The weather in Ottawa turned gnarly this week, as did the politics around Net Zero. Is this the winter of our climate discontent? I spent Thursday at the Canadian Climate Institute’s third annual conference, and it was hard not to feel a change in weather. The sunny ways of the past decade are now clouded by economic reality, as governments (and consumers) look increasingly for economically minded ways to decarbonize our world. The days of free money are gone, which is undermining venture capital and all those innovators trying to create and scale new energy technologies. Governments (like consumers) are running low on fiscal gas, which will limit the billions they had hoped would stimulate climate action. The mood for regulation also seems to be dwindling, judging by the Trudeau government’s muted presentation of an oil and gas emissions cap (now called a “framework”) at the event. And then there’s all that global volatility—two hots wars and a cold one—that’s got energy markets (and market confidence) everywhere on edge.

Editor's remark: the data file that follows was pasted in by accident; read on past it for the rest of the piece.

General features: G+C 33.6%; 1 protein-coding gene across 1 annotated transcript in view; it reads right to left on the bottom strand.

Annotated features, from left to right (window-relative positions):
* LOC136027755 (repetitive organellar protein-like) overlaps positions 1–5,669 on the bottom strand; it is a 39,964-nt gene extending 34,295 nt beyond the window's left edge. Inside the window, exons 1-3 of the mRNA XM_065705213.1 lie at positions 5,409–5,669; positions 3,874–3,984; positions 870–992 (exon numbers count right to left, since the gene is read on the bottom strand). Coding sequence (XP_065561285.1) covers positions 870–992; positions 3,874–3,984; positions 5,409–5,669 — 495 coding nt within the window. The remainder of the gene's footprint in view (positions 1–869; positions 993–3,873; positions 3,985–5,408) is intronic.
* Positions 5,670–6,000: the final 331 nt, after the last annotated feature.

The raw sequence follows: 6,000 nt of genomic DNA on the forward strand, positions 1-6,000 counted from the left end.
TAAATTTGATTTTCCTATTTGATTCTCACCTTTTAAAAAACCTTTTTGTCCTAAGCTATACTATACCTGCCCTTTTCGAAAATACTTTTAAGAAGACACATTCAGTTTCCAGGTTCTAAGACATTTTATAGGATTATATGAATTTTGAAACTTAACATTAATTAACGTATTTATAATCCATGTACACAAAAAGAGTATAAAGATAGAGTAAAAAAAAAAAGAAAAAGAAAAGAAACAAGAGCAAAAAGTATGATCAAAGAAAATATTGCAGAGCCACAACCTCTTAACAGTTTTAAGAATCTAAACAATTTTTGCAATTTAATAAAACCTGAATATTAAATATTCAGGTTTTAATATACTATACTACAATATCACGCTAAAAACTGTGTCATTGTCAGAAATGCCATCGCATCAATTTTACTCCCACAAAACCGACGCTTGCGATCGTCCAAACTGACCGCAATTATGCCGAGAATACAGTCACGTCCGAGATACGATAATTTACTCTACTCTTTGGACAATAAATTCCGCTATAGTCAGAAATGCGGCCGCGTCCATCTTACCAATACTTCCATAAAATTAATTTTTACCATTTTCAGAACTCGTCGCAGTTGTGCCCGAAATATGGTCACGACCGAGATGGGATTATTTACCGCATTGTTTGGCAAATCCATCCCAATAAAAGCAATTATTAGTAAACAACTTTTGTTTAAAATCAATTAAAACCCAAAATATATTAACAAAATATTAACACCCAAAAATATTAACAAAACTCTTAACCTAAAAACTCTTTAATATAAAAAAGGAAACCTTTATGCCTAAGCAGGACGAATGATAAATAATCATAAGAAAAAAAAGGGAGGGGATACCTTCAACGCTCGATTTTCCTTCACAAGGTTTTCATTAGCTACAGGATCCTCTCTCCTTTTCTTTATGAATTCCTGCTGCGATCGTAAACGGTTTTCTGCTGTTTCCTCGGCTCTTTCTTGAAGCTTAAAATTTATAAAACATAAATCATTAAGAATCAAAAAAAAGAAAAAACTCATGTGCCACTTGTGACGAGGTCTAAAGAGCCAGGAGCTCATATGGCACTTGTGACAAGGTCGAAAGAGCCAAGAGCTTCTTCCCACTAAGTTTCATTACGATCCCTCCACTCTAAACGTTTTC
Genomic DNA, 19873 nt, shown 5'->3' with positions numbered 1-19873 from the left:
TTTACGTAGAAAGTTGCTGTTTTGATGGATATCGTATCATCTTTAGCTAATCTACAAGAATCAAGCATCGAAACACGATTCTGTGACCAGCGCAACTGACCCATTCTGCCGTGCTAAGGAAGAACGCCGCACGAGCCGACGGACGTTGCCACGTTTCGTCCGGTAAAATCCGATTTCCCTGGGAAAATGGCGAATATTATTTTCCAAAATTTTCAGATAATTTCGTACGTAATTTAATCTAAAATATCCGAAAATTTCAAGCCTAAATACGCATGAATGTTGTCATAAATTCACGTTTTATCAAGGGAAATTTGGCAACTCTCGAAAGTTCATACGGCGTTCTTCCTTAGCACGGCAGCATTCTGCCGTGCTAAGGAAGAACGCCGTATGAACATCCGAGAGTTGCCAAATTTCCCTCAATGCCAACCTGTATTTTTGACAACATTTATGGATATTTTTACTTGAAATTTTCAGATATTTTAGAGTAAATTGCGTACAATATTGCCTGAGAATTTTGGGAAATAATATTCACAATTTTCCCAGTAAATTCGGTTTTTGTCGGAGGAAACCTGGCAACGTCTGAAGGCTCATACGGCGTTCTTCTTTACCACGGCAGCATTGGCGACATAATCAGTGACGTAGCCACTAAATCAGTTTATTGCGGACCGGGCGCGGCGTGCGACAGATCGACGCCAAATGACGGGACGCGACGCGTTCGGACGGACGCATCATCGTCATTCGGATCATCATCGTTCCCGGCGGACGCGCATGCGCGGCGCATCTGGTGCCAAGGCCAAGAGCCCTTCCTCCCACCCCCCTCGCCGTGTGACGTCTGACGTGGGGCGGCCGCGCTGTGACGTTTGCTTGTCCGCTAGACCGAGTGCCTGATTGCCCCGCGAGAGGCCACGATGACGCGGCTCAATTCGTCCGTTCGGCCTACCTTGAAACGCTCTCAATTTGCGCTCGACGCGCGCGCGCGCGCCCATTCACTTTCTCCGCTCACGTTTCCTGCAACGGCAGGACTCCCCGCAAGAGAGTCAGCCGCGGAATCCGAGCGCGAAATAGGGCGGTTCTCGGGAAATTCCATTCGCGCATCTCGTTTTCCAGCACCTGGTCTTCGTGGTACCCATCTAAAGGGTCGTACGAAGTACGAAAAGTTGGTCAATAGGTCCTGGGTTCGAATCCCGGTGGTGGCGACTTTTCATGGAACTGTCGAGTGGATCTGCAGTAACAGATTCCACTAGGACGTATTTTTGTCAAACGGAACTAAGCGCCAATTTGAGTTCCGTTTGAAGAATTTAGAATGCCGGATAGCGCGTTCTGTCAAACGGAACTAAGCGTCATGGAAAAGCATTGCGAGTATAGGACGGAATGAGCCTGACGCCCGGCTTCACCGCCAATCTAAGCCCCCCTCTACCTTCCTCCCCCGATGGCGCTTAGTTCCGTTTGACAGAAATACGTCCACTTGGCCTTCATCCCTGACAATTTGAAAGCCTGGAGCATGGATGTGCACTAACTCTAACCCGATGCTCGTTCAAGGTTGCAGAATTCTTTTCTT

Looking to 2024, the outlook for climate action may seem dark. But if there’s hope, it’s in private sector. This year’s CCI conference had a greater business focus, with steelmakers, oil producers and builders sharing their plans to decarbonize—not just for the planet but for their own competitiveness. That was also a clarion call from the Biden Administration, which sent its top energy diplomat to Ottawa this week to talk up business-led climate action. Geoffrey Pyatt laid out how the Inflation Reduction Act is transforming America’s energy systems (and its competitiveness), creating significant opportunities for business and trade for its allies. On that count, Pyatt wanted to know about Canada’s “political geography,” and how we can fit into a continental energy strategy that will include oil, nuclear, hydrogen and natural gas. In other words, climate security is now energy security, and both are about national security. The climate crowd didn’t embrace every word, but they did get the message. It’s a new season.

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